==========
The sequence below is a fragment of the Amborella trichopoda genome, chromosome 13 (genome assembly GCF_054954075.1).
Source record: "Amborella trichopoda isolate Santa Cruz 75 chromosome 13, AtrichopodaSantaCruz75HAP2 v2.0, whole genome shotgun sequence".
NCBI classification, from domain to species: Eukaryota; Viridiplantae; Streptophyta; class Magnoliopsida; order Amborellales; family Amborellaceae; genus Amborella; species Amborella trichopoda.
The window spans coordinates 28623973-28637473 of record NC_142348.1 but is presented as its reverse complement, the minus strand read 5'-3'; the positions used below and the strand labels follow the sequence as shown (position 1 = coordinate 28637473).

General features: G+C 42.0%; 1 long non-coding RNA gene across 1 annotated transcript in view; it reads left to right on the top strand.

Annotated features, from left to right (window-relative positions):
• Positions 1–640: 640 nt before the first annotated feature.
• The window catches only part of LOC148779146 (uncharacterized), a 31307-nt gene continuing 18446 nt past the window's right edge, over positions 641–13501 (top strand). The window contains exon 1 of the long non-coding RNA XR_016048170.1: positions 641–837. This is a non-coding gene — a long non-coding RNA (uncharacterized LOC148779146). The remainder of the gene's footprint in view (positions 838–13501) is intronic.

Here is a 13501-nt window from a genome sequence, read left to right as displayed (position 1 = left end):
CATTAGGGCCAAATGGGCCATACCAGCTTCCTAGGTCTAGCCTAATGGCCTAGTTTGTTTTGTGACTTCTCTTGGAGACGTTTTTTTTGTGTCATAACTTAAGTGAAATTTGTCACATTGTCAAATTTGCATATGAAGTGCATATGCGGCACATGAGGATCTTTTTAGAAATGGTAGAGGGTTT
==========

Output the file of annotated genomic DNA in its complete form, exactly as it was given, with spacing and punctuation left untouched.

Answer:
The sequence below is a fragment of the Amborella trichopoda genome, chromosome 13 (genome assembly GCF_054954075.1).
Source record: "Amborella trichopoda isolate Santa Cruz 75 chromosome 13, AtrichopodaSantaCruz75HAP2 v2.0, whole genome shotgun sequence".
NCBI classification, from domain to species: Eukaryota; Viridiplantae; Streptophyta; class Magnoliopsida; order Amborellales; family Amborellaceae; genus Amborella; species Amborella trichopoda.
The window spans coordinates 28623973-28637473 of record NC_142348.1 but is presented as its reverse complement, the minus strand read 5'-3'; the positions used below and the strand labels follow the sequence as shown (position 1 = coordinate 28637473).

General features: G+C 42.0%; 1 long non-coding RNA gene across 1 annotated transcript in view; it reads left to right on the top strand.

Annotated features, from left to right (window-relative positions):
• Positions 1–640: 640 nt before the first annotated feature.
• The window catches only part of LOC148779146 (uncharacterized), a 31307-nt gene continuing 18446 nt past the window's right edge, over positions 641–13501 (top strand). The window contains exon 1 of the long non-coding RNA XR_016048170.1: positions 641–837. This is a non-coding gene — a long non-coding RNA (uncharacterized LOC148779146). The remainder of the gene's footprint in view (positions 838–13501) is intronic.

Here is a 13501-nt window from a genome sequence, read left to right as displayed (position 1 = left end):
CATTAGGGCCAAATGGGCCATACCAGCTTCCTAGGTCTAGCCTAATGGCCTAGTTTGTTTTGTGACTTCTCTTGGAGACGTTTTTTTTGTGTCATAACTTAAGTGAAATTTGTCACATTGTCAAATTTGCATATGAAGTGCATATGCGGCACATGAGGATCTTTTTAGAAATGGTAGAGGGTTT